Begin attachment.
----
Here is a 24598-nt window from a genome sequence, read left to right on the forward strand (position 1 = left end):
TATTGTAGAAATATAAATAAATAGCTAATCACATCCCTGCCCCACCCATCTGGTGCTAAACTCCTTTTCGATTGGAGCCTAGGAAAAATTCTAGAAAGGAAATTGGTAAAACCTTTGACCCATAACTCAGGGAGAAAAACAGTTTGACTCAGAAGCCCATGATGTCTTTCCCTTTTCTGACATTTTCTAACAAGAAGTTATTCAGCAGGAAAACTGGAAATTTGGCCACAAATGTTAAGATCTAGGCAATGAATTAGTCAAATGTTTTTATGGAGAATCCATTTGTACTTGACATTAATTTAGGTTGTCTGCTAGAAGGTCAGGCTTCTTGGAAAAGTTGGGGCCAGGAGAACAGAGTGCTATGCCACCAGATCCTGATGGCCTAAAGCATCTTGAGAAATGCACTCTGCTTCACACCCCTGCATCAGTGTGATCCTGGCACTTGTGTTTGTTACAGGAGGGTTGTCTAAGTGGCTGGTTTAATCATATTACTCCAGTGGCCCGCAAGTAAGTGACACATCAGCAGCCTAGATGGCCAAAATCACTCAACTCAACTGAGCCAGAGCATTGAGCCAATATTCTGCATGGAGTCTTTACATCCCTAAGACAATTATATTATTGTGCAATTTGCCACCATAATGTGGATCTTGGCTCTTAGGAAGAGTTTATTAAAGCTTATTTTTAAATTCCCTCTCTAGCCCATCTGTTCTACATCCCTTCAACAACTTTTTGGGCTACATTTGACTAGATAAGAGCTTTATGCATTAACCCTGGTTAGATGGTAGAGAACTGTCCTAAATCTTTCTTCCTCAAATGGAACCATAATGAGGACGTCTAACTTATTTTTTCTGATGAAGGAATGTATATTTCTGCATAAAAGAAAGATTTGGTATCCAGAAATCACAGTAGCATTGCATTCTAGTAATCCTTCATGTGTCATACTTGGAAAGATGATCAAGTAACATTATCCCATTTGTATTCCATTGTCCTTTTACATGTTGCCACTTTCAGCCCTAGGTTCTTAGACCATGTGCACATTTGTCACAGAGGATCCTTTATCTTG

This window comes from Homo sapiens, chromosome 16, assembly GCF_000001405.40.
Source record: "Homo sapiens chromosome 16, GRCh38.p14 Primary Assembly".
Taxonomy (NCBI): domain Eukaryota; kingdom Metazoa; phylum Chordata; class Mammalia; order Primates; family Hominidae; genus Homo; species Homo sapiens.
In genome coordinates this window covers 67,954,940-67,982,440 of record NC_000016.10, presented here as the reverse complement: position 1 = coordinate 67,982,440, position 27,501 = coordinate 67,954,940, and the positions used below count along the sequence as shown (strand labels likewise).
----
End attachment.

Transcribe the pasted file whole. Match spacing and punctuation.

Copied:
Here is a 24598-nt window from a genome sequence, read left to right on the forward strand (position 1 = left end):
TATTGTAGAAATATAAATAAATAGCTAATCACATCCCTGCCCCACCCATCTGGTGCTAAACTCCTTTTCGATTGGAGCCTAGGAAAAATTCTAGAAAGGAAATTGGTAAAACCTTTGACCCATAACTCAGGGAGAAAAACAGTTTGACTCAGAAGCCCATGATGTCTTTCCCTTTTCTGACATTTTCTAACAAGAAGTTATTCAGCAGGAAAACTGGAAATTTGGCCACAAATGTTAAGATCTAGGCAATGAATTAGTCAAATGTTTTTATGGAGAATCCATTTGTACTTGACATTAATTTAGGTTGTCTGCTAGAAGGTCAGGCTTCTTGGAAAAGTTGGGGCCAGGAGAACAGAGTGCTATGCCACCAGATCCTGATGGCCTAAAGCATCTTGAGAAATGCACTCTGCTTCACACCCCTGCATCAGTGTGATCCTGGCACTTGTGTTTGTTACAGGAGGGTTGTCTAAGTGGCTGGTTTAATCATATTACTCCAGTGGCCCGCAAGTAAGTGACACATCAGCAGCCTAGATGGCCAAAATCACTCAACTCAACTGAGCCAGAGCATTGAGCCAATATTCTGCATGGAGTCTTTACATCCCTAAGACAATTATATTATTGTGCAATTTGCCACCATAATGTGGATCTTGGCTCTTAGGAAGAGTTTATTAAAGCTTATTTTTAAATTCCCTCTCTAGCCCATCTGTTCTACATCCCTTCAACAACTTTTTGGGCTACATTTGACTAGATAAGAGCTTTATGCATTAACCCTGGTTAGATGGTAGAGAACTGTCCTAAATCTTTCTTCCTCAAATGGAACCATAATGAGGACGTCTAACTTATTTTTTCTGATGAAGGAATGTATATTTCTGCATAAAAGAAAGATTTGGTATCCAGAAATCACAGTAGCATTGCATTCTAGTAATCCTTCATGTGTCATACTTGGAAAGATGATCAAGTAACATTATCCCATTTGTATTCCATTGTCCTTTTACATGTTGCCACTTTCAGCCCTAGGTTCTTAGACCATGTGCACATTTGTCACAGAGGATCCTTTATCTTG

This window comes from Homo sapiens, chromosome 16, assembly GCF_000001405.40.
Source record: "Homo sapiens chromosome 16, GRCh38.p14 Primary Assembly".
Taxonomy (NCBI): domain Eukaryota; kingdom Metazoa; phylum Chordata; class Mammalia; order Primates; family Hominidae; genus Homo; species Homo sapiens.
In genome coordinates this window covers 67,954,940-67,982,440 of record NC_000016.10, presented here as the reverse complement: position 1 = coordinate 67,982,440, position 27,501 = coordinate 67,954,940, and the positions used below count along the sequence as shown (strand labels likewise).